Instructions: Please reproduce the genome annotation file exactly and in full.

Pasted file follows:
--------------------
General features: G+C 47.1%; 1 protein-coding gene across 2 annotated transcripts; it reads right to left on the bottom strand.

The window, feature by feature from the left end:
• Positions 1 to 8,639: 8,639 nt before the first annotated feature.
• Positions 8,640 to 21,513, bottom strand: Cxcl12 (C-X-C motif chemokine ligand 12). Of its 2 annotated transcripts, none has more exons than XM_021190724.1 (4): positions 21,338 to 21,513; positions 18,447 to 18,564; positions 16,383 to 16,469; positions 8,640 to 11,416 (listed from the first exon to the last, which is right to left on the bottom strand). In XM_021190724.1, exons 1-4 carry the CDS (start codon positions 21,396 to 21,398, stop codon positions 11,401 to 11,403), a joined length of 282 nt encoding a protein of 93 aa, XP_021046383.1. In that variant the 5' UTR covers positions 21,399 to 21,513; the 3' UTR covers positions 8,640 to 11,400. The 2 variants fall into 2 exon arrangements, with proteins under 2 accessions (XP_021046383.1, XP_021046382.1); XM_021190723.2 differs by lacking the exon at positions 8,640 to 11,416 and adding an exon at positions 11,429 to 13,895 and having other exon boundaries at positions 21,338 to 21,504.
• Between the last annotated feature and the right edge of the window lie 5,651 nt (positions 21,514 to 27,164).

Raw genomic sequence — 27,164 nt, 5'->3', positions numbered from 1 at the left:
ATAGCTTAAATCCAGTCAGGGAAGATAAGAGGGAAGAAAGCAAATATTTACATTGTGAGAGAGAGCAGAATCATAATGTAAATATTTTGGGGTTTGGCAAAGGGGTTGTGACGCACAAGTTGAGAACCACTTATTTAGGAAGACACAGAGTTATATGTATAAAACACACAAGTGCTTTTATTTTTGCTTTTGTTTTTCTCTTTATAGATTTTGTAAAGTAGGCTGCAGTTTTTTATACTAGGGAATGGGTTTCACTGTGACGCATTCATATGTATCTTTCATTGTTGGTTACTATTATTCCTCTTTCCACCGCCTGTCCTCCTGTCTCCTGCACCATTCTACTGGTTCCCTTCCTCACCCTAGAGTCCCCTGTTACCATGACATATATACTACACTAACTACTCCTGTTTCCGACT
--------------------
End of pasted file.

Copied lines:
General features: G+C 47.1%; 1 protein-coding gene across 2 annotated transcripts; it reads right to left on the bottom strand.

The window, feature by feature from the left end:
• Positions 1 to 8,639: 8,639 nt before the first annotated feature.
• Positions 8,640 to 21,513, bottom strand: Cxcl12 (C-X-C motif chemokine ligand 12). Of its 2 annotated transcripts, none has more exons than XM_021190724.1 (4): positions 21,338 to 21,513; positions 18,447 to 18,564; positions 16,383 to 16,469; positions 8,640 to 11,416 (listed from the first exon to the last, which is right to left on the bottom strand). In XM_021190724.1, exons 1-4 carry the CDS (start codon positions 21,396 to 21,398, stop codon positions 11,401 to 11,403), a joined length of 282 nt encoding a protein of 93 aa, XP_021046383.1. In that variant the 5' UTR covers positions 21,399 to 21,513; the 3' UTR covers positions 8,640 to 11,400. The 2 variants fall into 2 exon arrangements, with proteins under 2 accessions (XP_021046383.1, XP_021046382.1); XM_021190723.2 differs by lacking the exon at positions 8,640 to 11,416 and adding an exon at positions 11,429 to 13,895 and having other exon boundaries at positions 21,338 to 21,504.
• Between the last annotated feature and the right edge of the window lie 5,651 nt (positions 21,514 to 27,164).

Raw genomic sequence — 27,164 nt, 5'->3', positions numbered from 1 at the left:
ATAGCTTAAATCCAGTCAGGGAAGATAAGAGGGAAGAAAGCAAATATTTACATTGTGAGAGAGAGCAGAATCATAATGTAAATATTTTGGGGTTTGGCAAAGGGGTTGTGACGCACAAGTTGAGAACCACTTATTTAGGAAGACACAGAGTTATATGTATAAAACACACAAGTGCTTTTATTTTTGCTTTTGTTTTTCTCTTTATAGATTTTGTAAAGTAGGCTGCAGTTTTTTATACTAGGGAATGGGTTTCACTGTGACGCATTCATATGTATCTTTCATTGTTGGTTACTATTATTCCTCTTTCCACCGCCTGTCCTCCTGTCTCCTGCACCATTCTACTGGTTCCCTTCCTCACCCTAGAGTCCCCTGTTACCATGACATATATACTACACTAACTACTCCTGTTTCCGACT